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Inspection report

Date of Inspection: 18 February 2014
Date of Publication: 6 March 2014
Inspection Report published 06 March 2014 PDF

Before people are given any examination, care, treatment or support, they should be asked if they agree to it (outcome 2)

Meeting this standard

We checked that people who use this service

  • Where they are able, give valid consent to the examination, care, treatment and support they receive.
  • Understand and know how to change any decisions about examination, care, treatment and support that has been previously agreed.
  • Can be confident that their human rights are respected and taken into account.

How this check was done

We looked at the personal care or treatment records of people who use the service, carried out a visit on 18 February 2014, observed how people were being cared for and talked with people who use the service. We talked with staff.

Our judgement

Before people received any care or treatment they were asked for their consent and the provider acted in accordance with their wishes.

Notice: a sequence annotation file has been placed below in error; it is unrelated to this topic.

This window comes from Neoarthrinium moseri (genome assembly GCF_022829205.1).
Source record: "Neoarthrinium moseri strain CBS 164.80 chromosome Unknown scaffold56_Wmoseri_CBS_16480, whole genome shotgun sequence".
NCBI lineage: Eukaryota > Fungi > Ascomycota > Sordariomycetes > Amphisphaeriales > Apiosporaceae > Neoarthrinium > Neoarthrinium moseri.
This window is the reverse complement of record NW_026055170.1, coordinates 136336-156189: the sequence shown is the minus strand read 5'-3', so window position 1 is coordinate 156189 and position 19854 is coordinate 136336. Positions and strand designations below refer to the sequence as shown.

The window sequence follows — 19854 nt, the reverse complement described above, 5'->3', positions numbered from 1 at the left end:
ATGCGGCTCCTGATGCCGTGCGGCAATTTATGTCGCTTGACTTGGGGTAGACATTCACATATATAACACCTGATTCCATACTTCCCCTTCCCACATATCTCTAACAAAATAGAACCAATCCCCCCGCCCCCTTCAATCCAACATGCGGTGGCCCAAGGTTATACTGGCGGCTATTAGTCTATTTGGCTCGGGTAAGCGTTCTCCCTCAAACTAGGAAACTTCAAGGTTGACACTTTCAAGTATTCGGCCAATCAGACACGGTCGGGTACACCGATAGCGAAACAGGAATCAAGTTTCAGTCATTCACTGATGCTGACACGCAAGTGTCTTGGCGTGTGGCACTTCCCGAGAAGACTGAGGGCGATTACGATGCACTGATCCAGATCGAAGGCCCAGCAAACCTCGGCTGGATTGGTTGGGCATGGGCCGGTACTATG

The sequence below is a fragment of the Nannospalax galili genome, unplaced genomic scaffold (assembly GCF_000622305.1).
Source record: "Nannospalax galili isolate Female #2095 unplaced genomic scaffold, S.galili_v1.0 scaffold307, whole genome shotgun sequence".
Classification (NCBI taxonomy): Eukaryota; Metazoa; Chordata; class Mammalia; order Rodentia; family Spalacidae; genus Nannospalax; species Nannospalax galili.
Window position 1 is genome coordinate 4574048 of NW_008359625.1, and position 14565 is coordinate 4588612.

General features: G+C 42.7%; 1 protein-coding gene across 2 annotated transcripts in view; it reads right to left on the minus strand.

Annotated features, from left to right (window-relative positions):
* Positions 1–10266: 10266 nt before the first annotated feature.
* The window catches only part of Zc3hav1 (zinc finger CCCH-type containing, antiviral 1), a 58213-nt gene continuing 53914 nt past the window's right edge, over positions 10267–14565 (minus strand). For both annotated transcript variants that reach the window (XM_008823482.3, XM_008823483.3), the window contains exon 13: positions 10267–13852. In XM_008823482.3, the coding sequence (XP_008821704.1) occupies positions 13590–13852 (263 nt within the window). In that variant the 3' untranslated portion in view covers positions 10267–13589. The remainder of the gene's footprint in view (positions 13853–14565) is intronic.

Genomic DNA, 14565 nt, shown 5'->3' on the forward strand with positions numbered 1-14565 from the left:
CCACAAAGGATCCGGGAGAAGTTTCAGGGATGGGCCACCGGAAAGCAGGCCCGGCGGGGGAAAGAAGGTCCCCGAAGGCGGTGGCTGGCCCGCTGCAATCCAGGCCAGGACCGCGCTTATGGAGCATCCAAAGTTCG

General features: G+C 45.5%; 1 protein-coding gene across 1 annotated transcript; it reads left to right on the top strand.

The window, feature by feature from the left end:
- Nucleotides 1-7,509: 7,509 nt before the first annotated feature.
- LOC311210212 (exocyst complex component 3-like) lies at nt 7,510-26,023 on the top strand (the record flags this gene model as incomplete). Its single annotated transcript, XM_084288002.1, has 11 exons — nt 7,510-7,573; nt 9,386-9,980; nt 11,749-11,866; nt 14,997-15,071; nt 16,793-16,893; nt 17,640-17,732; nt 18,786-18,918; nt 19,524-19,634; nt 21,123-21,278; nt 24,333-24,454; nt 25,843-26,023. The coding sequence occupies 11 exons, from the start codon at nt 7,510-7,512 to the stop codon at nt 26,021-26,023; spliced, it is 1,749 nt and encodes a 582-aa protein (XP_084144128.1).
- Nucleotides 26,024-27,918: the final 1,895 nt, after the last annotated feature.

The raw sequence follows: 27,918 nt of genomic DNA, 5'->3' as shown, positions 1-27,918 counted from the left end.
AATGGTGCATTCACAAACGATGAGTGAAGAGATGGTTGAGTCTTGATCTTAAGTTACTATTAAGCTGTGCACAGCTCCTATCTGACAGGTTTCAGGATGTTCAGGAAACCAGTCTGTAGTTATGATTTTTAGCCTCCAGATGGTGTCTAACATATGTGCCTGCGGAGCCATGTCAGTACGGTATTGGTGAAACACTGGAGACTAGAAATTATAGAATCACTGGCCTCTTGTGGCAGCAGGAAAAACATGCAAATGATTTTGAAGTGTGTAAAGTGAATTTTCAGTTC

Reasons for our judgement

The dental practice mainly provided dental treatments and services for private fee paying people of all ages and some children via the NHS. The practice manager told us they provided dental treatments and services for an average of 25 people per day. There was one full time dentist as well as two hygienists who worked various shifts.

During each visit, all people who received treatment were asked to complete a record form and declaration which included their personal and medical details. During each visit, the dentist updated the person's medical history information.

All people who received treatments were given a paper copy of their treatment plan, which included information about the treatment to be provided and details of fees and charges. People were also required to sign a paper copy of their treatment plan which the practice retained as evidence of their consent to treatment.

The practice manager told us that the treatment options and services available were explained to people prior to receiving treatment, so they could make an informed decision.

The practice manager, who was also a nurse, and the dentist told us they sought verbal consent from people who used the service prior to commencing treatments and that consent to provide treatment to children was obtained from their parents or legal representatives. Where people lacked the capacity to make their own decisions, consent was sought from their representatives.

During the visit, we looked at three peoples' medical records, which showed that staff involved people who use the service and treatments were offered in accordance with peoples' individual needs and preferences. The records we looked at showed that verbal and written consent had been obtained prior to commencing treatment.